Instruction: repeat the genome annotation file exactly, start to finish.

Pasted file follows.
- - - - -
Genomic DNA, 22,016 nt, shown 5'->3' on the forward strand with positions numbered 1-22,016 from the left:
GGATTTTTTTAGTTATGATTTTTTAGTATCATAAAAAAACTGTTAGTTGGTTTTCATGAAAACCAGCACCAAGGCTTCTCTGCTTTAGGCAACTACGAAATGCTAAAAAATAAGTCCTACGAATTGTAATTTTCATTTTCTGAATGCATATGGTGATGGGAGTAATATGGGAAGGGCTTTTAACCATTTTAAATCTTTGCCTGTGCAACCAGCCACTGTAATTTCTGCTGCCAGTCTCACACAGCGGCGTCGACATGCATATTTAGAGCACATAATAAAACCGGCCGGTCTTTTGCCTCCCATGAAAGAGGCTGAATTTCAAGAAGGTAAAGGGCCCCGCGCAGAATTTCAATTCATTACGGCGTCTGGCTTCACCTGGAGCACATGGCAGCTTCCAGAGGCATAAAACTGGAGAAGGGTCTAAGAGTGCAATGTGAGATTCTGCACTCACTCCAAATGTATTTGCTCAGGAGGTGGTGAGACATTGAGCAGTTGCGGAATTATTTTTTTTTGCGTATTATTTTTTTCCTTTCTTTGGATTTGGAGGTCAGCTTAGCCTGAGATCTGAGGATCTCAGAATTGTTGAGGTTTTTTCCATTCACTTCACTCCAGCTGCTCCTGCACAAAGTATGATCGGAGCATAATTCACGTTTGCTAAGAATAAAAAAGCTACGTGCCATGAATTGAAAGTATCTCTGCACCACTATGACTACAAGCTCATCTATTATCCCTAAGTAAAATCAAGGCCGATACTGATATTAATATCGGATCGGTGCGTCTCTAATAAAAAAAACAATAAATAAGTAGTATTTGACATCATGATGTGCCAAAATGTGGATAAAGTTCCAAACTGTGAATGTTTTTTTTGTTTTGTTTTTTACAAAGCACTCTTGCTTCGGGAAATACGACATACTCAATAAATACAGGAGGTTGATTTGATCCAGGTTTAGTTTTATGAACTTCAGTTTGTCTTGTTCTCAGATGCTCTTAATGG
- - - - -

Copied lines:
Genomic DNA, 22,016 nt, shown 5'->3' on the forward strand with positions numbered 1-22,016 from the left:
GGATTTTTTTAGTTATGATTTTTTAGTATCATAAAAAAACTGTTAGTTGGTTTTCATGAAAACCAGCACCAAGGCTTCTCTGCTTTAGGCAACTACGAAATGCTAAAAAATAAGTCCTACGAATTGTAATTTTCATTTTCTGAATGCATATGGTGATGGGAGTAATATGGGAAGGGCTTTTAACCATTTTAAATCTTTGCCTGTGCAACCAGCCACTGTAATTTCTGCTGCCAGTCTCACACAGCGGCGTCGACATGCATATTTAGAGCACATAATAAAACCGGCCGGTCTTTTGCCTCCCATGAAAGAGGCTGAATTTCAAGAAGGTAAAGGGCCCCGCGCAGAATTTCAATTCATTACGGCGTCTGGCTTCACCTGGAGCACATGGCAGCTTCCAGAGGCATAAAACTGGAGAAGGGTCTAAGAGTGCAATGTGAGATTCTGCACTCACTCCAAATGTATTTGCTCAGGAGGTGGTGAGACATTGAGCAGTTGCGGAATTATTTTTTTTTGCGTATTATTTTTTTCCTTTCTTTGGATTTGGAGGTCAGCTTAGCCTGAGATCTGAGGATCTCAGAATTGTTGAGGTTTTTTCCATTCACTTCACTCCAGCTGCTCCTGCACAAAGTATGATCGGAGCATAATTCACGTTTGCTAAGAATAAAAAAGCTACGTGCCATGAATTGAAAGTATCTCTGCACCACTATGACTACAAGCTCATCTATTATCCCTAAGTAAAATCAAGGCCGATACTGATATTAATATCGGATCGGTGCGTCTCTAATAAAAAAAACAATAAATAAGTAGTATTTGACATCATGATGTGCCAAAATGTGGATAAAGTTCCAAACTGTGAATGTTTTTTTTGTTTTGTTTTTTACAAAGCACTCTTGCTTCGGGAAATACGACATACTCAATAAATACAGGAGGTTGATTTGATCCAGGTTTAGTTTTATGAACTTCAGTTTGTCTTGTTCTCAGATGCTCTTAATGG